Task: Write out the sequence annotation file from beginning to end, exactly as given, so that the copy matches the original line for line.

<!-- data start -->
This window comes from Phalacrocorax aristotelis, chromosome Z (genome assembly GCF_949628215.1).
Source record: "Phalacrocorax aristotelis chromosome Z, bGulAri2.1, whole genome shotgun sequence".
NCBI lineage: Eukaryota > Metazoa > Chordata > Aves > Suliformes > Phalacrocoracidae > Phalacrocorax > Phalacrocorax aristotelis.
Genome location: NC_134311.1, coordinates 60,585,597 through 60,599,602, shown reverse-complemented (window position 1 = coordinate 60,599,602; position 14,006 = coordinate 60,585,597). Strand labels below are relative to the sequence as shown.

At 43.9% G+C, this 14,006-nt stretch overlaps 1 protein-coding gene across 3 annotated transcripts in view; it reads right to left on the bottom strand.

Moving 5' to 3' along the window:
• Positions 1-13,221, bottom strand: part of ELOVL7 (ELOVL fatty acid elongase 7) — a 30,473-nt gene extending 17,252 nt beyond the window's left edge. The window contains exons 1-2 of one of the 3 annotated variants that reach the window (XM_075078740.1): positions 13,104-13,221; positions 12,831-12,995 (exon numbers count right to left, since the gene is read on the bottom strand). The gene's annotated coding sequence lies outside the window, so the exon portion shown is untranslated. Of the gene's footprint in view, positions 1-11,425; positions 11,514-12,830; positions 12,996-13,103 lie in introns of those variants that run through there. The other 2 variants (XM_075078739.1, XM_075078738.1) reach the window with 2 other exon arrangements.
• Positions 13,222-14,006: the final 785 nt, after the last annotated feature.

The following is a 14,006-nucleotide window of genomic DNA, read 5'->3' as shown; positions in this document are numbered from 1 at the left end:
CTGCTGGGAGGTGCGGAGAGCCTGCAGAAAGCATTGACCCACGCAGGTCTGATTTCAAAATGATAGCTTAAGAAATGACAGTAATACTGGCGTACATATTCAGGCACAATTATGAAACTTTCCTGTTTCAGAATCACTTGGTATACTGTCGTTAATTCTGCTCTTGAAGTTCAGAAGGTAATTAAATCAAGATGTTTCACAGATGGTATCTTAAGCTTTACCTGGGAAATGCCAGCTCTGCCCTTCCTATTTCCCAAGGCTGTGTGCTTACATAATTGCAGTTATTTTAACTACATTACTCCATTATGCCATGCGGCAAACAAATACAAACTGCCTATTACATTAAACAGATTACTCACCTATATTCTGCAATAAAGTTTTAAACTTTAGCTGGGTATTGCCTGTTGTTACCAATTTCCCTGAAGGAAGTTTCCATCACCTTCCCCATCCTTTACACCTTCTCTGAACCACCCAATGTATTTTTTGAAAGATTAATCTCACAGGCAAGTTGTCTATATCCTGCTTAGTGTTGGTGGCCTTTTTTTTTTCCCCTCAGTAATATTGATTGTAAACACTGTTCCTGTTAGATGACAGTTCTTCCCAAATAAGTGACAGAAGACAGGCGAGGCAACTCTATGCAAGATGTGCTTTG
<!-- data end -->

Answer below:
This window comes from Phalacrocorax aristotelis, chromosome Z (genome assembly GCF_949628215.1).
Source record: "Phalacrocorax aristotelis chromosome Z, bGulAri2.1, whole genome shotgun sequence".
NCBI lineage: Eukaryota > Metazoa > Chordata > Aves > Suliformes > Phalacrocoracidae > Phalacrocorax > Phalacrocorax aristotelis.
Genome location: NC_134311.1, coordinates 60,585,597 through 60,599,602, shown reverse-complemented (window position 1 = coordinate 60,599,602; position 14,006 = coordinate 60,585,597). Strand labels below are relative to the sequence as shown.

At 43.9% G+C, this 14,006-nt stretch overlaps 1 protein-coding gene across 3 annotated transcripts in view; it reads right to left on the bottom strand.

Moving 5' to 3' along the window:
• Positions 1-13,221, bottom strand: part of ELOVL7 (ELOVL fatty acid elongase 7) — a 30,473-nt gene extending 17,252 nt beyond the window's left edge. The window contains exons 1-2 of one of the 3 annotated variants that reach the window (XM_075078740.1): positions 13,104-13,221; positions 12,831-12,995 (exon numbers count right to left, since the gene is read on the bottom strand). The gene's annotated coding sequence lies outside the window, so the exon portion shown is untranslated. Of the gene's footprint in view, positions 1-11,425; positions 11,514-12,830; positions 12,996-13,103 lie in introns of those variants that run through there. The other 2 variants (XM_075078739.1, XM_075078738.1) reach the window with 2 other exon arrangements.
• Positions 13,222-14,006: the final 785 nt, after the last annotated feature.

The following is a 14,006-nucleotide window of genomic DNA, read 5'->3' as shown; positions in this document are numbered from 1 at the left end:
CTGCTGGGAGGTGCGGAGAGCCTGCAGAAAGCATTGACCCACGCAGGTCTGATTTCAAAATGATAGCTTAAGAAATGACAGTAATACTGGCGTACATATTCAGGCACAATTATGAAACTTTCCTGTTTCAGAATCACTTGGTATACTGTCGTTAATTCTGCTCTTGAAGTTCAGAAGGTAATTAAATCAAGATGTTTCACAGATGGTATCTTAAGCTTTACCTGGGAAATGCCAGCTCTGCCCTTCCTATTTCCCAAGGCTGTGTGCTTACATAATTGCAGTTATTTTAACTACATTACTCCATTATGCCATGCGGCAAACAAATACAAACTGCCTATTACATTAAACAGATTACTCACCTATATTCTGCAATAAAGTTTTAAACTTTAGCTGGGTATTGCCTGTTGTTACCAATTTCCCTGAAGGAAGTTTCCATCACCTTCCCCATCCTTTACACCTTCTCTGAACCACCCAATGTATTTTTTGAAAGATTAATCTCACAGGCAAGTTGTCTATATCCTGCTTAGTGTTGGTGGCCTTTTTTTTTTCCCCTCAGTAATATTGATTGTAAACACTGTTCCTGTTAGATGACAGTTCTTCCCAAATAAGTGACAGAAGACAGGCGAGGCAACTCTATGCAAGATGTGCTTTG